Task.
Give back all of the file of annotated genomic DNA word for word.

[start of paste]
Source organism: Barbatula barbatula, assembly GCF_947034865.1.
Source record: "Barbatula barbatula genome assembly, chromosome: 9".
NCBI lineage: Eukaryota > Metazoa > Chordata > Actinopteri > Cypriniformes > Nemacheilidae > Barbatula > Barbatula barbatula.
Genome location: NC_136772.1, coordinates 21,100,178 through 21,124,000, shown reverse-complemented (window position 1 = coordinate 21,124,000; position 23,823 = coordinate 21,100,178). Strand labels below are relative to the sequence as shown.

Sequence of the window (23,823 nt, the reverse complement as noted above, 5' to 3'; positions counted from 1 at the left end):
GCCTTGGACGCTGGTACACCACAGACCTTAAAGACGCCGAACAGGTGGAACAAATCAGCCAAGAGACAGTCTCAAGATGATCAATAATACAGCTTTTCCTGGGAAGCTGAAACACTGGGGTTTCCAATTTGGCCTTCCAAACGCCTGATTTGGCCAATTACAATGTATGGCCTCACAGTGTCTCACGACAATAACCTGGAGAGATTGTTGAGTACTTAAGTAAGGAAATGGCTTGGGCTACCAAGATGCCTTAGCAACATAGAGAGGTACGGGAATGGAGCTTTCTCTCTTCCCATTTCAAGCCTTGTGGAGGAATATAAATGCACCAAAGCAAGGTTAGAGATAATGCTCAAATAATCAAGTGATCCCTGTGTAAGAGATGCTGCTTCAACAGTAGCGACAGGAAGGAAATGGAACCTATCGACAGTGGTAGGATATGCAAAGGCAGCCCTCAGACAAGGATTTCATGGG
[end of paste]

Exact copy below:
Source organism: Barbatula barbatula, assembly GCF_947034865.1.
Source record: "Barbatula barbatula genome assembly, chromosome: 9".
NCBI lineage: Eukaryota > Metazoa > Chordata > Actinopteri > Cypriniformes > Nemacheilidae > Barbatula > Barbatula barbatula.
Genome location: NC_136772.1, coordinates 21,100,178 through 21,124,000, shown reverse-complemented (window position 1 = coordinate 21,124,000; position 23,823 = coordinate 21,100,178). Strand labels below are relative to the sequence as shown.

Sequence of the window (23,823 nt, the reverse complement as noted above, 5' to 3'; positions counted from 1 at the left end):
GCCTTGGACGCTGGTACACCACAGACCTTAAAGACGCCGAACAGGTGGAACAAATCAGCCAAGAGACAGTCTCAAGATGATCAATAATACAGCTTTTCCTGGGAAGCTGAAACACTGGGGTTTCCAATTTGGCCTTCCAAACGCCTGATTTGGCCAATTACAATGTATGGCCTCACAGTGTCTCACGACAATAACCTGGAGAGATTGTTGAGTACTTAAGTAAGGAAATGGCTTGGGCTACCAAGATGCCTTAGCAACATAGAGAGGTACGGGAATGGAGCTTTCTCTCTTCCCATTTCAAGCCTTGTGGAGGAATATAAATGCACCAAAGCAAGGTTAGAGATAATGCTCAAATAATCAAGTGATCCCTGTGTAAGAGATGCTGCTTCAACAGTAGCGACAGGAAGGAAATGGAACCTATCGACAGTGGTAGGATATGCAAAGGCAGCCCTCAGACAAGGATTTCATGGG